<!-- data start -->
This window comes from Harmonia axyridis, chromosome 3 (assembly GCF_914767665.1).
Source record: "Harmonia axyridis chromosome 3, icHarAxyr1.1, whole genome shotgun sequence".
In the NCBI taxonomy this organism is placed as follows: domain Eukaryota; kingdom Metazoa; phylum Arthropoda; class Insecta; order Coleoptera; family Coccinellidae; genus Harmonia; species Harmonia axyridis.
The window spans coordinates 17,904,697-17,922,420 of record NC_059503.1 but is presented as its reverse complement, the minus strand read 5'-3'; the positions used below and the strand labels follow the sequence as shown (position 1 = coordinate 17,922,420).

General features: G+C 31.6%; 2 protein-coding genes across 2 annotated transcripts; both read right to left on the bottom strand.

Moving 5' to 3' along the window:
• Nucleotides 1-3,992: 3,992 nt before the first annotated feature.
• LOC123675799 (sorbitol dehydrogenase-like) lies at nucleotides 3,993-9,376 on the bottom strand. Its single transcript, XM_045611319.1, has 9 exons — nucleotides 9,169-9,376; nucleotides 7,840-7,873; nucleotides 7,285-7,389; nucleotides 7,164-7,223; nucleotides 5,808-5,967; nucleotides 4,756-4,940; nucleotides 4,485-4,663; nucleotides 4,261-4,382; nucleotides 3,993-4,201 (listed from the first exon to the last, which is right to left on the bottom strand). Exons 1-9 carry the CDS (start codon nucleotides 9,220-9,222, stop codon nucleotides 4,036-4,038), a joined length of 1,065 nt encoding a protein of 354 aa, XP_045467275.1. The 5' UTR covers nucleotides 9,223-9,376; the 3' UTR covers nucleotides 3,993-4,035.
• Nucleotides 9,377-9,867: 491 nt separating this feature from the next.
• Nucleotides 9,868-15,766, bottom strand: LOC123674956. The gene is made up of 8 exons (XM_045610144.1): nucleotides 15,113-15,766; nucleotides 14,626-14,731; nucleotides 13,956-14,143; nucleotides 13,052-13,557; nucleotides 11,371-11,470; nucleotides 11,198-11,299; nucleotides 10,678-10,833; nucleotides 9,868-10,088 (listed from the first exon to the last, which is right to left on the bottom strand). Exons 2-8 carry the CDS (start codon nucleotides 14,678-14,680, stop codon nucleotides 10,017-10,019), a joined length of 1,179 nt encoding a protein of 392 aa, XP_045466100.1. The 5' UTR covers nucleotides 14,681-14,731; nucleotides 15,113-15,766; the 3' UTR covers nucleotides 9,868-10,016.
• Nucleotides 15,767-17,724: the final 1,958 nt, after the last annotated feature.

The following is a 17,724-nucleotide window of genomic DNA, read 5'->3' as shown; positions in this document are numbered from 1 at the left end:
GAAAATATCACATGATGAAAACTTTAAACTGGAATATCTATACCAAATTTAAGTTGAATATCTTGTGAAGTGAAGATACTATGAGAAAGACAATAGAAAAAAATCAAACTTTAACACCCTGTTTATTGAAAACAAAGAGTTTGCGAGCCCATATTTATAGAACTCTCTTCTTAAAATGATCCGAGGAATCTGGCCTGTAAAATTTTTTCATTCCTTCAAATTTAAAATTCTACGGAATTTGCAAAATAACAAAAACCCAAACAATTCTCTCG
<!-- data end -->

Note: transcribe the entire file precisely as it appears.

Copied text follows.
This window comes from Harmonia axyridis, chromosome 3 (assembly GCF_914767665.1).
Source record: "Harmonia axyridis chromosome 3, icHarAxyr1.1, whole genome shotgun sequence".
In the NCBI taxonomy this organism is placed as follows: domain Eukaryota; kingdom Metazoa; phylum Arthropoda; class Insecta; order Coleoptera; family Coccinellidae; genus Harmonia; species Harmonia axyridis.
The window spans coordinates 17,904,697-17,922,420 of record NC_059503.1 but is presented as its reverse complement, the minus strand read 5'-3'; the positions used below and the strand labels follow the sequence as shown (position 1 = coordinate 17,922,420).

General features: G+C 31.6%; 2 protein-coding genes across 2 annotated transcripts; both read right to left on the bottom strand.

Moving 5' to 3' along the window:
• Nucleotides 1-3,992: 3,992 nt before the first annotated feature.
• LOC123675799 (sorbitol dehydrogenase-like) lies at nucleotides 3,993-9,376 on the bottom strand. Its single transcript, XM_045611319.1, has 9 exons — nucleotides 9,169-9,376; nucleotides 7,840-7,873; nucleotides 7,285-7,389; nucleotides 7,164-7,223; nucleotides 5,808-5,967; nucleotides 4,756-4,940; nucleotides 4,485-4,663; nucleotides 4,261-4,382; nucleotides 3,993-4,201 (listed from the first exon to the last, which is right to left on the bottom strand). Exons 1-9 carry the CDS (start codon nucleotides 9,220-9,222, stop codon nucleotides 4,036-4,038), a joined length of 1,065 nt encoding a protein of 354 aa, XP_045467275.1. The 5' UTR covers nucleotides 9,223-9,376; the 3' UTR covers nucleotides 3,993-4,035.
• Nucleotides 9,377-9,867: 491 nt separating this feature from the next.
• Nucleotides 9,868-15,766, bottom strand: LOC123674956. The gene is made up of 8 exons (XM_045610144.1): nucleotides 15,113-15,766; nucleotides 14,626-14,731; nucleotides 13,956-14,143; nucleotides 13,052-13,557; nucleotides 11,371-11,470; nucleotides 11,198-11,299; nucleotides 10,678-10,833; nucleotides 9,868-10,088 (listed from the first exon to the last, which is right to left on the bottom strand). Exons 2-8 carry the CDS (start codon nucleotides 14,678-14,680, stop codon nucleotides 10,017-10,019), a joined length of 1,179 nt encoding a protein of 392 aa, XP_045466100.1. The 5' UTR covers nucleotides 14,681-14,731; nucleotides 15,113-15,766; the 3' UTR covers nucleotides 9,868-10,016.
• Nucleotides 15,767-17,724: the final 1,958 nt, after the last annotated feature.

The following is a 17,724-nucleotide window of genomic DNA, read 5'->3' as shown; positions in this document are numbered from 1 at the left end:
GAAAATATCACATGATGAAAACTTTAAACTGGAATATCTATACCAAATTTAAGTTGAATATCTTGTGAAGTGAAGATACTATGAGAAAGACAATAGAAAAAAATCAAACTTTAACACCCTGTTTATTGAAAACAAAGAGTTTGCGAGCCCATATTTATAGAACTCTCTTCTTAAAATGATCCGAGGAATCTGGCCTGTAAAATTTTTTCATTCCTTCAAATTTAAAATTCTACGGAATTTGCAAAATAACAAAAACCCAAACAATTCTCTCG